Name of Assigned Judge Harry Sitting Judge if Other or Magistrate Judge D. Leinenweber than Assigned Judge
For the reasons given below, the Court grants Respondent's motion to dismiss Leonard's petition with prejudice [DKT 10]. Furthermore, the Court denies a certificate of appealability. To the extent that Petitioner filed his response as a separate motion [DKT 16], that motion is denied.
O[ For further details see text below.] Docketing to mail notices.
On February 9, 2011, Petitioner Leonard filed a petition for habeas relief in this Court, claiming that his trial counsel violated his Sixth Amendment rights by failing to call available defense witnesses or use medical records to impeach a key prosecution witness. The Respondent has moved to dismiss that petition as time-barred under the one-year statute of limitations imposed on federal habeas claims under the Antiterrorism and Effective Death Penalty Act of 1996 (AEDPA).
On May 11, 2005, an Illinois state court sentenced Petitioner Anthony Leonard to 30 years of imprisonment on three counts of attempted first-degree murder and two counts of aggravated battery with a firearm. He filed a direct appeal, but then withdrew the petition effective August 31, 2006. The parties therefore agree that direct review ended by May 27, 2005, when the trial court denied his motion to reconsider his conviction.
Under 725 Ill. Comp. Stat. 5/122-1(c), Petitioner had three years from the date of conviction to file a state petition for post-conviction relief because he did not take a direct appeal. With the help of counsel, Petitioner did so on May 29, 2007. He alleged the same failures of representation then that he alleges now: that in failing to call two alibi witnesses and one eyewitness to the shooting, and failing to impeach a prosecution witness with medical evidence of intoxication, Leonard's trial counsel violated his Sixth Amendment rights. No party disputes that that petition was timely under state law.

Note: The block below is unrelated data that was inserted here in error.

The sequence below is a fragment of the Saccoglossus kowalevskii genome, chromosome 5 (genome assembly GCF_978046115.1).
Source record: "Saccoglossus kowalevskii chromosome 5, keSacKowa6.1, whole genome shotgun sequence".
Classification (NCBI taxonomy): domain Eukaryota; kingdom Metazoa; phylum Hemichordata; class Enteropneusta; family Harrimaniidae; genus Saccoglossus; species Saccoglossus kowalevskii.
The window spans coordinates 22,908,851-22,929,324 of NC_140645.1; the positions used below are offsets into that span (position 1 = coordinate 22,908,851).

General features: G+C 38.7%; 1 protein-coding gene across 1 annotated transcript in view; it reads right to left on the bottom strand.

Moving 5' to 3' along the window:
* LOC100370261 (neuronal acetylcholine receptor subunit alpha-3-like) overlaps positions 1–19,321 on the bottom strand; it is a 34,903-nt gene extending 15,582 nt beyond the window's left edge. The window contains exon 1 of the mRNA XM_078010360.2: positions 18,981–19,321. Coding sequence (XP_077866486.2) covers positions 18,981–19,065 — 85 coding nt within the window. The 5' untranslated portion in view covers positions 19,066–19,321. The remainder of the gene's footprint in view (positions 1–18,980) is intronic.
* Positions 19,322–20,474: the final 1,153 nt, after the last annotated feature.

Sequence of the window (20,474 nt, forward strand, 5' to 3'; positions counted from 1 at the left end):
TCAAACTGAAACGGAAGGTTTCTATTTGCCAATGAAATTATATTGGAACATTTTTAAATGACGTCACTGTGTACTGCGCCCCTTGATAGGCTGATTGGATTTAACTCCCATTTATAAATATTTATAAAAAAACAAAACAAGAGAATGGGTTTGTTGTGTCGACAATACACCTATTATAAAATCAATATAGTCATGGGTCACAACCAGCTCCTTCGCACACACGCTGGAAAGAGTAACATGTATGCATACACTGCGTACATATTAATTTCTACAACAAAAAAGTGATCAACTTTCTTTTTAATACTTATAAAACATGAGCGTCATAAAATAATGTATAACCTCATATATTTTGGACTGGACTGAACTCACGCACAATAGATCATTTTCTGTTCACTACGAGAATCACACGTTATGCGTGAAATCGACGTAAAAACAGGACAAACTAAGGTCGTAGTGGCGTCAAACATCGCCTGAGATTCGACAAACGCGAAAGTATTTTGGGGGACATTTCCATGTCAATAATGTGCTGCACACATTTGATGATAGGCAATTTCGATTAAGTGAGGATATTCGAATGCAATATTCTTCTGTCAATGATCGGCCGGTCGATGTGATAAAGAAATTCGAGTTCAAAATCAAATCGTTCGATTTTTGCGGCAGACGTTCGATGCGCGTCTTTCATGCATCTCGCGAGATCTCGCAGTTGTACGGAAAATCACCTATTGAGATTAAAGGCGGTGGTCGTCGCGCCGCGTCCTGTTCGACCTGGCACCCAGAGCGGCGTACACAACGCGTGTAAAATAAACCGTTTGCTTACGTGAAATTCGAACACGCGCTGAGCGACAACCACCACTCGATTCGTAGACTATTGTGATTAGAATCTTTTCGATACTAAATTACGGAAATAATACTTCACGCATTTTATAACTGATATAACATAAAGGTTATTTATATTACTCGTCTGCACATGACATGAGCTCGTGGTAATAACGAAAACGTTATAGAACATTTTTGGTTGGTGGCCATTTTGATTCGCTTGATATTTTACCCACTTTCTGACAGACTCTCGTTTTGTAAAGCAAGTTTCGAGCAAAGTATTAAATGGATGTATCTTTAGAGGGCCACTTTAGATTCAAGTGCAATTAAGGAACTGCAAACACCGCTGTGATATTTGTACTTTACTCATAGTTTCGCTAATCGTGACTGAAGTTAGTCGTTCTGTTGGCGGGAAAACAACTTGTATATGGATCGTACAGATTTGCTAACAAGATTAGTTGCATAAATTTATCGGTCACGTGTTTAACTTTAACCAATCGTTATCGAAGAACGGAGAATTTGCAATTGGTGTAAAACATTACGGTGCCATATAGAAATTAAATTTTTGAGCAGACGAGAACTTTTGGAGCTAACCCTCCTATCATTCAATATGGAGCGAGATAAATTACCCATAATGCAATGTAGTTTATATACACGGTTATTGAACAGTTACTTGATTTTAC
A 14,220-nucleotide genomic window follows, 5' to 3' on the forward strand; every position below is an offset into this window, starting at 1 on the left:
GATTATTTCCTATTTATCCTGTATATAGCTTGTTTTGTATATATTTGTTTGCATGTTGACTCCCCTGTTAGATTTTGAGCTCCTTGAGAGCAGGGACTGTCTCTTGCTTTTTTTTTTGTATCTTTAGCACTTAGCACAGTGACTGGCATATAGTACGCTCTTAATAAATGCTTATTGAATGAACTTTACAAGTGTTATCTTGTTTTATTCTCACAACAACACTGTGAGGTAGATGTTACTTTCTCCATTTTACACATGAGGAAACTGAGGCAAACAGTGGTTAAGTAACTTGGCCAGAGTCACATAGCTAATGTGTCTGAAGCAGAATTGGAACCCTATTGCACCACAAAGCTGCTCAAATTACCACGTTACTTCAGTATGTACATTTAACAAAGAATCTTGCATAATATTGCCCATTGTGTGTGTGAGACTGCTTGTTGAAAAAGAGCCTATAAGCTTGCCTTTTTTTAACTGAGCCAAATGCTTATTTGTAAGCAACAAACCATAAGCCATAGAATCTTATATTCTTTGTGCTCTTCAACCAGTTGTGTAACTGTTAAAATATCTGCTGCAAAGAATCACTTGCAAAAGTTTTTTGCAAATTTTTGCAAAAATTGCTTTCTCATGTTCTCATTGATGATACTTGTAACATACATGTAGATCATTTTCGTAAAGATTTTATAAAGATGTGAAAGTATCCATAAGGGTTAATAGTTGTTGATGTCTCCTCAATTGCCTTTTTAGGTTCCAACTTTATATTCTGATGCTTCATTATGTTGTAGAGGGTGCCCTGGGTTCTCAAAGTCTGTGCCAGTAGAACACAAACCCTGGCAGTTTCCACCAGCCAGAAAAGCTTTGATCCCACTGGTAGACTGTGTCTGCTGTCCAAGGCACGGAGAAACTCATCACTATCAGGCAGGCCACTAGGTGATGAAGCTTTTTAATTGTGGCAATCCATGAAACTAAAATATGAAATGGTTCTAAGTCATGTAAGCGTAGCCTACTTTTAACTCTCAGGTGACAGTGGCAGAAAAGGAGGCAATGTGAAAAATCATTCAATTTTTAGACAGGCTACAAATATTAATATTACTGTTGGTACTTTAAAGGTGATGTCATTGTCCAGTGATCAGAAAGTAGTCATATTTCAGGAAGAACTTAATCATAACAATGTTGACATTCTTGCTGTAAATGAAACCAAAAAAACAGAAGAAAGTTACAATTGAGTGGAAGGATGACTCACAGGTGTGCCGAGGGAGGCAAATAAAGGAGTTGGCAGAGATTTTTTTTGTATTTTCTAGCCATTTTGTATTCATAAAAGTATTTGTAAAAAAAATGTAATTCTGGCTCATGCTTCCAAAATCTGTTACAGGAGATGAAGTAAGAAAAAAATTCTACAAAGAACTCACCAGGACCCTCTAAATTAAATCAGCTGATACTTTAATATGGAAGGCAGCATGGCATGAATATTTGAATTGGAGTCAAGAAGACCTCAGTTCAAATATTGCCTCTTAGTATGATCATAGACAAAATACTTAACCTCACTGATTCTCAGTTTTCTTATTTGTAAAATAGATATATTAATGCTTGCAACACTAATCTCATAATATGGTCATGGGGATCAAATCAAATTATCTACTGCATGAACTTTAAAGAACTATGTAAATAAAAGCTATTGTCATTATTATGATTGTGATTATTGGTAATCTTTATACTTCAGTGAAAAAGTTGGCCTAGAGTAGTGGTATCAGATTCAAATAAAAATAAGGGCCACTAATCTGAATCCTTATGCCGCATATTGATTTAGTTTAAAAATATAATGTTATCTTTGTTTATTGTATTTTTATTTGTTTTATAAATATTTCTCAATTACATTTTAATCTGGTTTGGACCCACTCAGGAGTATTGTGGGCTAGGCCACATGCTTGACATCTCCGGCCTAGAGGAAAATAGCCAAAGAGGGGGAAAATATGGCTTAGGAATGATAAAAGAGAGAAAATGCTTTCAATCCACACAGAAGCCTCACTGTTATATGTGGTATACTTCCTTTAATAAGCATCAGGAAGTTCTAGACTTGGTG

The Illinois trial court held a hearing on Petitioner's claims, but denied his petition on September 9, 2008. The court made a number of findings which undermine the credibility of Leonard's proffered witnesses. Leonard timely appealed, but the denial of his petition was affirmed on May 7, 2010, and rehearing was denied on June 4, 2010. His request for leave to appeal to the Illinois Supreme Court was denied on September 29, 2010. He did not seek certiorari to the U.S. Supreme Court. Petitioner subsequently submitted his federal habeas petition.
A person in custody pursuant to a state court judgment must file any federal habeas claim within one year. 28 U.S.C. § 2244(d)(1). As applicable here, that time began to run when "the judgment became final by the conclusion of direct review or the expiration of the time for seeking such review." 28 U.S.C. § 2244(d)(1)(A). In Illinois, Defendants have 30 days to file a notice of appeal after conviction. Ill. Sup. Ct. R. 606(b). If a defendant does not file an appeal, his conviction thus becomes final for federal habeas purposes 30 days after his conviction is final at the trial level. See Knight v. Bartley, No. 07 C 6098, 2011 WL 862046, at *2 (N.D. Ill. March 4, 2011).
A petitioner has not complied with the requirement that he exhaust his state remedies if he still has an avenue under state law to present the questions in his federal petition. 28 U.S.C. § 2254(c); Carey v. Saffold, 536 U.S. 214, 220 (2002). Accordingly, the federal one-year statute of limitations is tolled while any properly ...